Archaeological Museum of Thessaloniki:

A relief with Epona, a Celtic goddess, patroness of horses. The worship of Epona was probably introduced to Thessaloniki by Emperor Galerius who was descended from a region along the Danube. This relief is the only evidence of Epona’s cult in Macedonia.

(4th century A.D)

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Cassandra - Macedonia - Greece

Thessalonike  was a Macedonian princess, the daughter of king Philip II of Macedon by his Thessalian wife or concubine, Nicesipolis, from Pherae. History links her to three of the most powerful men in Macedon daughter of King Philip II, half sister of Alexander the Great and wife of Cassander. There exists a popular Greek legend which talks about a mermaid who lived in the Aegean for hundreds of years who was thought to be Thessalonike. The legend states that Alexander, in his quest for the Fountain of Immortality, retrieved with great exertion a flask of immortal water with which he bathed his sister’s hair. When Alexander died his grief-stricken sister attempted to end her life by jumping into the sea. Instead of drowning, however, she became a mermaid passing judgment on mariners throughout the centuries and across the seven seas.

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Archaeological Museum of Thessaloniki:

Torso of a male wearing cuirass (2nd century A.D). The cuirass is decorated with a gorgoneion, nereids riding on sea monsters and dolphis.

Archaeological Museum of Thessaloniki:

Ariadne resting at Naxos. This mosaic is the central composition found in the main room of a wealthy Roman residence. The entire scene depicts the arrival of Dionysus at Naxos and the discovery of Ariadne, a popular theme for mosaics.

(200-250 A.D)

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Nearly mint state tetradrachm of Alexander III the Great, minted in Pella, Macedon c. 323-315 BC

This coin shows the head of Herakles right, wearing lion’s skin headress. On the reverse  AΛEΞANΔPOY inscription with Zeus seated left, holding eagle and scepter; in left field, bee atop a rose.

The ruins of Pella are located in the current Pella regional unit of Central Macedonia in Greece. The city was founded in 399 BC by King Archelaus (413–399 BC) as the capital of his kingdom, replacing the older palace-city of Aigai. After this, it was the seat of the king Philip II and of Alexander III (the Great), his son. In 168 BC, it was sacked by the Romans, and its treasury transported to Rome. Later, the city was destroyed by an earthquake and eventually was rebuilt over its ruins. By 180 AD, Lucian could describe it in passing as “now insignificant, with very few inhabitants.”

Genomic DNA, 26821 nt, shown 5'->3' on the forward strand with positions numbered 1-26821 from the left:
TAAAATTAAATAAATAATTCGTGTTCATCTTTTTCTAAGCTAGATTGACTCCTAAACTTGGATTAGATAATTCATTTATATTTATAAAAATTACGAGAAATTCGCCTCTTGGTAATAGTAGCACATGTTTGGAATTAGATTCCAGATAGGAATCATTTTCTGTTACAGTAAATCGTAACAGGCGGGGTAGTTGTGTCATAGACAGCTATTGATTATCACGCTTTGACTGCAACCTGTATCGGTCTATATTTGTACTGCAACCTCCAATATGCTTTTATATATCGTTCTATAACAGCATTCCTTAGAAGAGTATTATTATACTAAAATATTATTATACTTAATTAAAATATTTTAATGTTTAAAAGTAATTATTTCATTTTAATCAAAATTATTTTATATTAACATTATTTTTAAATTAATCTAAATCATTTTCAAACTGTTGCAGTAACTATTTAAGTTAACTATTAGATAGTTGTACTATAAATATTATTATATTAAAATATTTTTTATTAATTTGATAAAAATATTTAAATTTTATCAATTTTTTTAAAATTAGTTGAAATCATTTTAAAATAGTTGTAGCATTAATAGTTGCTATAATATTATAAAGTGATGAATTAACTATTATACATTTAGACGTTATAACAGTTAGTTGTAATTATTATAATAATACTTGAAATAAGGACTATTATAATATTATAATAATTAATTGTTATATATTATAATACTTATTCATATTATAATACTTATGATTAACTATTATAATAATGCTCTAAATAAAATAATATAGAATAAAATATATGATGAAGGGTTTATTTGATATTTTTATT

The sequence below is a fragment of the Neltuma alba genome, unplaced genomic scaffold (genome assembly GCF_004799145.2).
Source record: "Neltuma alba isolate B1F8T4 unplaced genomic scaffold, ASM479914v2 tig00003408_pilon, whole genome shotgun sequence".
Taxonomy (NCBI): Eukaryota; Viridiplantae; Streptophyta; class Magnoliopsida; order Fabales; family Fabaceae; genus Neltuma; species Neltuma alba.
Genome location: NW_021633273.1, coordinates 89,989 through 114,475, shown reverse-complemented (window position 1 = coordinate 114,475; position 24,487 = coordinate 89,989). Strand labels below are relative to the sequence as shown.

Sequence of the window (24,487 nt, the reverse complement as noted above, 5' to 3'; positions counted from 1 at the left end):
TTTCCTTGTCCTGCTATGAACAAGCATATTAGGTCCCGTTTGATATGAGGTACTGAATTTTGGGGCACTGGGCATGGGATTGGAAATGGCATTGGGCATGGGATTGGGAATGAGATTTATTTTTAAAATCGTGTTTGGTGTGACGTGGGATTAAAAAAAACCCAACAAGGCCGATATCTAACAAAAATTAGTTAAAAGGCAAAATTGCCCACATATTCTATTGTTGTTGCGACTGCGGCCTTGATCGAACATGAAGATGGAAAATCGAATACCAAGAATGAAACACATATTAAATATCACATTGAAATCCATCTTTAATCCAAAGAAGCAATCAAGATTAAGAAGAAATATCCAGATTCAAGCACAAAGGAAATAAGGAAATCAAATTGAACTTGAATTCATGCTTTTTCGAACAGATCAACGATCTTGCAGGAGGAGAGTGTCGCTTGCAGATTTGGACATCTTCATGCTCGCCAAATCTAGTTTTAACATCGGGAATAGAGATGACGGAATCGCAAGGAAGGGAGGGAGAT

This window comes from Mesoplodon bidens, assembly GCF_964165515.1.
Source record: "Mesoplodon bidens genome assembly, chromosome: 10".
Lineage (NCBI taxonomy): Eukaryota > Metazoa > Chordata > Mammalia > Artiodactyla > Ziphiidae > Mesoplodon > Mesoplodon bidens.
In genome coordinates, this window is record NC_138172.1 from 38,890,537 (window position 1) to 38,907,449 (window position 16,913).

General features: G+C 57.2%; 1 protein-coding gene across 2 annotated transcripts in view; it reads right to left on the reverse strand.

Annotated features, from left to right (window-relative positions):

Pella is first mentioned by Herodotus of Halicarnassus (VII, 123) in relation to Xerxes’ campaign and by Thucydides (II, 99,4 and 100,4) in relation to Macedonian expansion and the war against Sitalces, the king of the Thracians. According to Xenophon, in the beginning of the 4th century BC, it was the largest Macedonian city. It attracted Greek artists such the painter Zeuxis, the poet Timotheus of Miletus and the tragic author Euripides who finished his days there writing and producing Archelaus.

More about Pella…

More about the Tetradrachms of Alexander the Great…

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Archaeological Museum of Thessaloniki:

Another example of ancient Macedonian funerary painting. This cist-grave found intact has been decorated with painted garlands and architectural elements. The remains of a woman were found inside. She had been adorned with all her jewellery and rich grave offerings were arrayed around her.

Found during rescue excavations in the military airport of Sedes, in 1938.

(320-300 B.C)

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Ancient Amphipolis Kasta Tumulus,Serres region,Macedonia,Greece.

Αρχαία Αμφίπολη Τύμβος Καστά,περιφέρεια Σερρών,Μακεδονία.

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